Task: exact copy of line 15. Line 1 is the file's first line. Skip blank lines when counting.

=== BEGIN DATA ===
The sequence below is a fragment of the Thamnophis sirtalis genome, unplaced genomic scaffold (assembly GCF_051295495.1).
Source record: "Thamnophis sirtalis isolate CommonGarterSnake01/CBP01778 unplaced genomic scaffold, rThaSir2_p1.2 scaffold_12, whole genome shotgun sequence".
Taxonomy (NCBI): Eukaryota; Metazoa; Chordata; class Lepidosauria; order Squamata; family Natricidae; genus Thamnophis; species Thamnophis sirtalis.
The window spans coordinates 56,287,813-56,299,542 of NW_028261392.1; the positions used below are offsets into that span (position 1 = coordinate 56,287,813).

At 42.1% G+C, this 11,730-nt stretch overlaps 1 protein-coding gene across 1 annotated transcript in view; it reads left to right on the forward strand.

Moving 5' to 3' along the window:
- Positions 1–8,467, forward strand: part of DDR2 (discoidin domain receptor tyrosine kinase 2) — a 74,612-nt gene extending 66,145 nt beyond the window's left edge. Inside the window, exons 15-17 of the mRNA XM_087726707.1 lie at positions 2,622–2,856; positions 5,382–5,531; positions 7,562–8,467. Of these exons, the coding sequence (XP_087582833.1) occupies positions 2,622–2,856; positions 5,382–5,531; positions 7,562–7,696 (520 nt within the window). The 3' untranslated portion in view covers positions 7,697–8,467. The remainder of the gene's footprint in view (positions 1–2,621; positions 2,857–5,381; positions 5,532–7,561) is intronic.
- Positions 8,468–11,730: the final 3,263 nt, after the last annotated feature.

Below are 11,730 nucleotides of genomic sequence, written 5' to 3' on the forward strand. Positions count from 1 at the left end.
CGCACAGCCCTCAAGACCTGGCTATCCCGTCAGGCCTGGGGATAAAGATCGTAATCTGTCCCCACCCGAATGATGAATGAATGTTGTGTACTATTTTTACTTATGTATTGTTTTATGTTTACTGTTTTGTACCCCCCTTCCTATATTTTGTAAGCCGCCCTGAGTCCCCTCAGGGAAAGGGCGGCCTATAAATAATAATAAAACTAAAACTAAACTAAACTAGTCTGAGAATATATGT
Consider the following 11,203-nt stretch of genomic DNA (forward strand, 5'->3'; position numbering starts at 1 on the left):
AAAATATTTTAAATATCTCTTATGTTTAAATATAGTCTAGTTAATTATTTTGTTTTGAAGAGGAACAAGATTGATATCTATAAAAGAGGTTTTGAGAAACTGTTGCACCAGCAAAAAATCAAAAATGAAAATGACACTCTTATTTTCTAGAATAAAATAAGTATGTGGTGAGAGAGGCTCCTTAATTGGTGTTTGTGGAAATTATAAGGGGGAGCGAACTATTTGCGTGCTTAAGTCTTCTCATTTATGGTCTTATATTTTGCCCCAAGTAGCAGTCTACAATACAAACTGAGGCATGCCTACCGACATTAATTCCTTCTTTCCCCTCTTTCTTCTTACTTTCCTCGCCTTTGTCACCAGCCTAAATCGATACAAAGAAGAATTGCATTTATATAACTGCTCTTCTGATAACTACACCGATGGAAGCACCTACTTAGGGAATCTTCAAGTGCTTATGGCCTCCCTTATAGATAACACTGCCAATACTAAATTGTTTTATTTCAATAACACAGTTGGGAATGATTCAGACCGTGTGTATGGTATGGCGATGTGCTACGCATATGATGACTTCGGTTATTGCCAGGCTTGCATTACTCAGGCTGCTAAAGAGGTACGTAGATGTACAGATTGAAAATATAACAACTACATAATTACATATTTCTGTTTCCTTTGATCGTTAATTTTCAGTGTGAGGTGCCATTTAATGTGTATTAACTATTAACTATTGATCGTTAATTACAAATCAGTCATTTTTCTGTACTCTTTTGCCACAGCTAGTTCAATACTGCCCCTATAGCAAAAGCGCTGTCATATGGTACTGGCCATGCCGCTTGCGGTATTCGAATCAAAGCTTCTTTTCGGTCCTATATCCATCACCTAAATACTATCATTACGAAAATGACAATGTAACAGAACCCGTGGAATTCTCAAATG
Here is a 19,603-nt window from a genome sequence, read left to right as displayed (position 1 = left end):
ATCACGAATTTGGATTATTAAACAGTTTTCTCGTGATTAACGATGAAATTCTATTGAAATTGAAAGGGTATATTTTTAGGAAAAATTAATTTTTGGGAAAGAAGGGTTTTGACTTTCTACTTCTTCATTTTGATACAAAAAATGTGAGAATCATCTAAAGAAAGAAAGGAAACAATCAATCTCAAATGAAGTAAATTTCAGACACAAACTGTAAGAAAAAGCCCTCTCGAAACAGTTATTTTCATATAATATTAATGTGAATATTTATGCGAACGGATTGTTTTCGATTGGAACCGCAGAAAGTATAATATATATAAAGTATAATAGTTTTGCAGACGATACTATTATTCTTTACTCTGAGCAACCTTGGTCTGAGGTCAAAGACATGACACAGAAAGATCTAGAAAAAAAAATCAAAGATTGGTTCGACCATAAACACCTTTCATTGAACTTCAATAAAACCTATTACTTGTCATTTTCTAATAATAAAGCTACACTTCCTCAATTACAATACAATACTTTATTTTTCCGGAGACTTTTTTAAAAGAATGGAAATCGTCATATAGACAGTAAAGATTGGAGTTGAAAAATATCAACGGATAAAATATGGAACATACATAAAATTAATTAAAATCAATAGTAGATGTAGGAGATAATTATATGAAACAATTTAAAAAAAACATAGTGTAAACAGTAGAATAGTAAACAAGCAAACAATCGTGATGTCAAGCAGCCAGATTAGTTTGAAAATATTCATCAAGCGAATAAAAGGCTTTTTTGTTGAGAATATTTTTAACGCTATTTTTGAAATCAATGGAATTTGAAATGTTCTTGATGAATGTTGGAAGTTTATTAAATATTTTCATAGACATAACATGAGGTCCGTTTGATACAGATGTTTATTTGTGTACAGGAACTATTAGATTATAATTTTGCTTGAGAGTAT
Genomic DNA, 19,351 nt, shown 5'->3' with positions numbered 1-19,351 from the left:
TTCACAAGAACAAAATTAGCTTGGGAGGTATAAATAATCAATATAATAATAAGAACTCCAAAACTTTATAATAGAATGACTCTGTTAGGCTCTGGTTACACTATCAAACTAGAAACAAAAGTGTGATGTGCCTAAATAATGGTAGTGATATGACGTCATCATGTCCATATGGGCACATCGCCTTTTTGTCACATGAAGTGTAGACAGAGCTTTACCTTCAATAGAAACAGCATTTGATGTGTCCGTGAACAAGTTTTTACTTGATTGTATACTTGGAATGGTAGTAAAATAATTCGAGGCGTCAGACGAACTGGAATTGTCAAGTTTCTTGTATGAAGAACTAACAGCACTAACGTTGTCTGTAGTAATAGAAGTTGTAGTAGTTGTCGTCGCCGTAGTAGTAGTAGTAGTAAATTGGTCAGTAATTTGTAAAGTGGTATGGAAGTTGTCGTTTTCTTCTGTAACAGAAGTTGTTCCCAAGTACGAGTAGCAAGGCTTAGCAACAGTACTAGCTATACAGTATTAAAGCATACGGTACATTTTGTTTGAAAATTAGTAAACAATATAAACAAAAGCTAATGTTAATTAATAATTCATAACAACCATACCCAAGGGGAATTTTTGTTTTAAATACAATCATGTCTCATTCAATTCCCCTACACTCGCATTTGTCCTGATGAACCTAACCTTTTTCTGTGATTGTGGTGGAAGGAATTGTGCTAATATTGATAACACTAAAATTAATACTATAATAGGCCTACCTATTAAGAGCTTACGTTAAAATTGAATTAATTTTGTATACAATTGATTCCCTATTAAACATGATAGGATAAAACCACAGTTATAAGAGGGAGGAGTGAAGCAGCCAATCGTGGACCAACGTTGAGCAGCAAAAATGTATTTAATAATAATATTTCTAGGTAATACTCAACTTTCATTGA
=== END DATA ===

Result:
Genomic DNA, 19,351 nt, shown 5'->3' with positions numbered 1-19,351 from the left: